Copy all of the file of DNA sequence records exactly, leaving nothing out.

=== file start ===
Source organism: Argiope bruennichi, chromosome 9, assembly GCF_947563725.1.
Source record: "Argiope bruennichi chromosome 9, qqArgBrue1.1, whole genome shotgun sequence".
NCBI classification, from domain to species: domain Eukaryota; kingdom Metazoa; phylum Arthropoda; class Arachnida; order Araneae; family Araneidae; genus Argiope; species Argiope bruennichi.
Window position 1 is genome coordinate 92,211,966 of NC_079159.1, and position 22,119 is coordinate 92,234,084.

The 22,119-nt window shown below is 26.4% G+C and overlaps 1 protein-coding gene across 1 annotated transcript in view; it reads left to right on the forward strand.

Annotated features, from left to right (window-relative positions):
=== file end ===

Source organism: Argiope bruennichi, chromosome 9, assembly GCF_947563725.1.
Source record: "Argiope bruennichi chromosome 9, qqArgBrue1.1, whole genome shotgun sequence".
NCBI classification, from domain to species: domain Eukaryota; kingdom Metazoa; phylum Arthropoda; class Arachnida; order Araneae; family Araneidae; genus Argiope; species Argiope bruennichi.
Window position 1 is genome coordinate 92,211,966 of NC_079159.1, and position 22,119 is coordinate 92,234,084.

The 22,119-nt window shown below is 26.4% G+C and overlaps 1 protein-coding gene across 1 annotated transcript in view; it reads left to right on the forward strand.

Annotated features, from left to right (window-relative positions):